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Date:10/20/2014 7:20:19 PM
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Sources, Part II
Last time I was talking about source materials for reading and writing. I had mentioned Grahame, Herriot, and Adams. All three belong in the top echelon of English writers. Kenneth Grahame's "The Wind in the Willows" needs no endorsement from me. It is his only noteworthy work, yet for any Countryman or Countrywoman who still possess a childlike soul, it is the touchstone for farmland literature. "The Wind in the Willows" endorses the simple lives and efforts of small farmers and gardeners. The image of two companions who are safe and secure against the harshness of Winter is one that speaks to the hearts of Countrymen (and women).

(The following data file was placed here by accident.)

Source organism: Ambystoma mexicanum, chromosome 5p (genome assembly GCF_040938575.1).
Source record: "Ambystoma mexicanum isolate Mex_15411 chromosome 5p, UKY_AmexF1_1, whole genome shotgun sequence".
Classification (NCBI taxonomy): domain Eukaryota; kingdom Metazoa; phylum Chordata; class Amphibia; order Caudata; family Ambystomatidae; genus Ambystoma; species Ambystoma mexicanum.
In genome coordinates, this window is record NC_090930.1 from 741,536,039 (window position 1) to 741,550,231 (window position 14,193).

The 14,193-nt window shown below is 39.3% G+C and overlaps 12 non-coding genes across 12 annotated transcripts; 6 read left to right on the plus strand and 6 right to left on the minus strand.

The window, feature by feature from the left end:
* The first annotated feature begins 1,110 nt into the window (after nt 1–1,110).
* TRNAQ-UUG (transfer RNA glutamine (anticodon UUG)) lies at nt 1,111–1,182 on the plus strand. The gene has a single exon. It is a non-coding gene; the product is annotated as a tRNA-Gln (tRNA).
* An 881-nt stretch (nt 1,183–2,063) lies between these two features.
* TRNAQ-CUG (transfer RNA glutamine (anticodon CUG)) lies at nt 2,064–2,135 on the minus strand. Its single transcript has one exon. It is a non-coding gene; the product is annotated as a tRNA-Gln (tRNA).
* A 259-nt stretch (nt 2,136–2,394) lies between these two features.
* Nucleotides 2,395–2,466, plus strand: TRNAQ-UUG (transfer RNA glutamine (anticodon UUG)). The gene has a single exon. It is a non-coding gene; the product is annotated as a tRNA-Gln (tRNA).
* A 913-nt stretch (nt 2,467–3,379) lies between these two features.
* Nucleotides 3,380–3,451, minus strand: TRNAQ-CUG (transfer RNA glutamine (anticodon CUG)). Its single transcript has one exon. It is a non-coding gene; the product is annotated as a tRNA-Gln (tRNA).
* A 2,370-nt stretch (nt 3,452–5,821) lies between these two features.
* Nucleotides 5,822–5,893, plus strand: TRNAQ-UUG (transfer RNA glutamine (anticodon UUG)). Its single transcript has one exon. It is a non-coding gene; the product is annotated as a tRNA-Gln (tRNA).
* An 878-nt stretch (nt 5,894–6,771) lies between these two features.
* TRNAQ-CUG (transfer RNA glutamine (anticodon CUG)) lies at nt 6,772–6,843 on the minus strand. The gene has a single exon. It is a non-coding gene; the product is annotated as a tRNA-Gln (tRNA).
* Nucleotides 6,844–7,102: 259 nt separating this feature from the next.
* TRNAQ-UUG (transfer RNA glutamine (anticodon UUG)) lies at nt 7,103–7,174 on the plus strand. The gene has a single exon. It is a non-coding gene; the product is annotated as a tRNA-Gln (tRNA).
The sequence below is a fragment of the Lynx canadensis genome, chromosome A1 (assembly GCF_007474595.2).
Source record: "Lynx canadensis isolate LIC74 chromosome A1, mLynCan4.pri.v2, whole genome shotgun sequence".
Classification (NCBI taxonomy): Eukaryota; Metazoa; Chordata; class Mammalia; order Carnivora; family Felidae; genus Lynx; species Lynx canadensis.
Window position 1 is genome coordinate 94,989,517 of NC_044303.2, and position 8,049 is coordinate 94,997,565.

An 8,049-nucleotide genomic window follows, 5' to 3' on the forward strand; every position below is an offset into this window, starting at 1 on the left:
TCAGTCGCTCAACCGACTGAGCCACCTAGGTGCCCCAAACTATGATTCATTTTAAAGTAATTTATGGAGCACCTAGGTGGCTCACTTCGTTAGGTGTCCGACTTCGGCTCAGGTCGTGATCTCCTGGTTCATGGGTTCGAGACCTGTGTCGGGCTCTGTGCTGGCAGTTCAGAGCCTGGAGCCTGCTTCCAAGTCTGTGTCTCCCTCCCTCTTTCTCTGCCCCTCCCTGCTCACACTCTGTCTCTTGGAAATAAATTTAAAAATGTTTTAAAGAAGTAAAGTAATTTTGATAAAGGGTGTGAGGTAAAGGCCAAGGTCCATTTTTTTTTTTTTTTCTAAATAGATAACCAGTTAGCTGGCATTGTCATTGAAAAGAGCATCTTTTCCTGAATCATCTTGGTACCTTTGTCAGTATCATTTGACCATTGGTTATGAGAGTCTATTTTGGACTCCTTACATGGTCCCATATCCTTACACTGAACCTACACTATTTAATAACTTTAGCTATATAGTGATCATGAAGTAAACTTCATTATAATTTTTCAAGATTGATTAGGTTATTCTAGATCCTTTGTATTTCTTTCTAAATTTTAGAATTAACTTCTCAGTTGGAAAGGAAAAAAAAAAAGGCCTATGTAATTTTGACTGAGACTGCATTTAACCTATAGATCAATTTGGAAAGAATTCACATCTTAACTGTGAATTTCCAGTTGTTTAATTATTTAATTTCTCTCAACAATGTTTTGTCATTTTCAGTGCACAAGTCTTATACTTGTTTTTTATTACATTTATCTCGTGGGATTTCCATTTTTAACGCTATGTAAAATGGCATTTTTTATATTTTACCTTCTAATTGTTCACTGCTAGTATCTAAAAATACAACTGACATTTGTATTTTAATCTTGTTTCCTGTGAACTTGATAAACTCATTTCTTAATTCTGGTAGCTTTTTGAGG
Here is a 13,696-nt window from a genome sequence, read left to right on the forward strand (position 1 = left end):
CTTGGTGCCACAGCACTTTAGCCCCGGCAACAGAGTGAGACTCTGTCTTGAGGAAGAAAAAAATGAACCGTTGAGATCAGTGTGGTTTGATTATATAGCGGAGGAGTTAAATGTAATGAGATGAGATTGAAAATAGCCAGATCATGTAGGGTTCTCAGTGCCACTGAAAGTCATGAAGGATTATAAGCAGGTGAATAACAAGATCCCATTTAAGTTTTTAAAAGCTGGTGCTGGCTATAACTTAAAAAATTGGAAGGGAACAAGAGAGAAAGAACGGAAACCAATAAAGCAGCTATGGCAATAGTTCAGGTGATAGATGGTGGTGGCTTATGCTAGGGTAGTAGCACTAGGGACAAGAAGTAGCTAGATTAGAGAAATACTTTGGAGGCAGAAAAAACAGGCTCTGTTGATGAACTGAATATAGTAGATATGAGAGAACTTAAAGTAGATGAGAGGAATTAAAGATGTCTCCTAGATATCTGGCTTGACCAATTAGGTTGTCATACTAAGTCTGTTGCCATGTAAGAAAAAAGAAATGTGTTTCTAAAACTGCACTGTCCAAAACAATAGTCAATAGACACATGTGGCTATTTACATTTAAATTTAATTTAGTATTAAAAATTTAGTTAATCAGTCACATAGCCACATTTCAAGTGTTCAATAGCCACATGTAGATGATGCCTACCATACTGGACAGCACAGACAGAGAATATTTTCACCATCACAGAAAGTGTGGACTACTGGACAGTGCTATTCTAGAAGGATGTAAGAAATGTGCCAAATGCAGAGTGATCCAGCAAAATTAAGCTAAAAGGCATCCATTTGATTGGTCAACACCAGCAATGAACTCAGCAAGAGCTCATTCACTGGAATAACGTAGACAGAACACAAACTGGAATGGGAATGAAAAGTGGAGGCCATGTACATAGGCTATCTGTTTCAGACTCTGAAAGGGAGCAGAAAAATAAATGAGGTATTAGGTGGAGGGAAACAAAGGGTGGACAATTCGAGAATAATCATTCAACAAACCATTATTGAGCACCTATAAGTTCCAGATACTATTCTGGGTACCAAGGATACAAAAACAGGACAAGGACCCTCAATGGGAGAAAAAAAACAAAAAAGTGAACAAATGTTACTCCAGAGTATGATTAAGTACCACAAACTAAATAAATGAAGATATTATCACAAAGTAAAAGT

James Herriot incorporates the human element of rural life. My favorite story of his is of the old farmer who had defied the odds in class-conscious England of the early 20th Century. This farmer had worked himself and his team of horses beyond the endurance of mortal man and beast and had made himself the owner of a manor normally occupied by a duke or earl. This old, grizzled farmer, in spite of his success, enjoyed few comforts and lived as he always had lived, without luxury or leisure. The only indulgence he allowed himself was the care and comfort that he provided for his team. Young Herriot was called out to the old man's property and noticed how shabbily he dressed and how gruff he was with his hired hands. Herriot followed the old farmer out to a grassy paddock and saw two ancient draft horses who acted like foals again when they saw their owner. While treating the horses teeth for age-related problems he observed that the horses stood in the hock-deep grass of the pasture, with a cold stream nearby and a shelter built especially for them to keep out of the wind. The old farmer allowed, "They were slaves when I was a slave." Later, as Herriot was about to leave the manor, a cheerful hired man informed him how the old farmer always made time during his day to bring out a few flakes of hay or a measure of feed for his retired team of horses. It was the only luxury he allowed himself, to visit his old team and provide for their comfort, even though any other farmer would have sold off the team years ago. More on sources next time. --Gary
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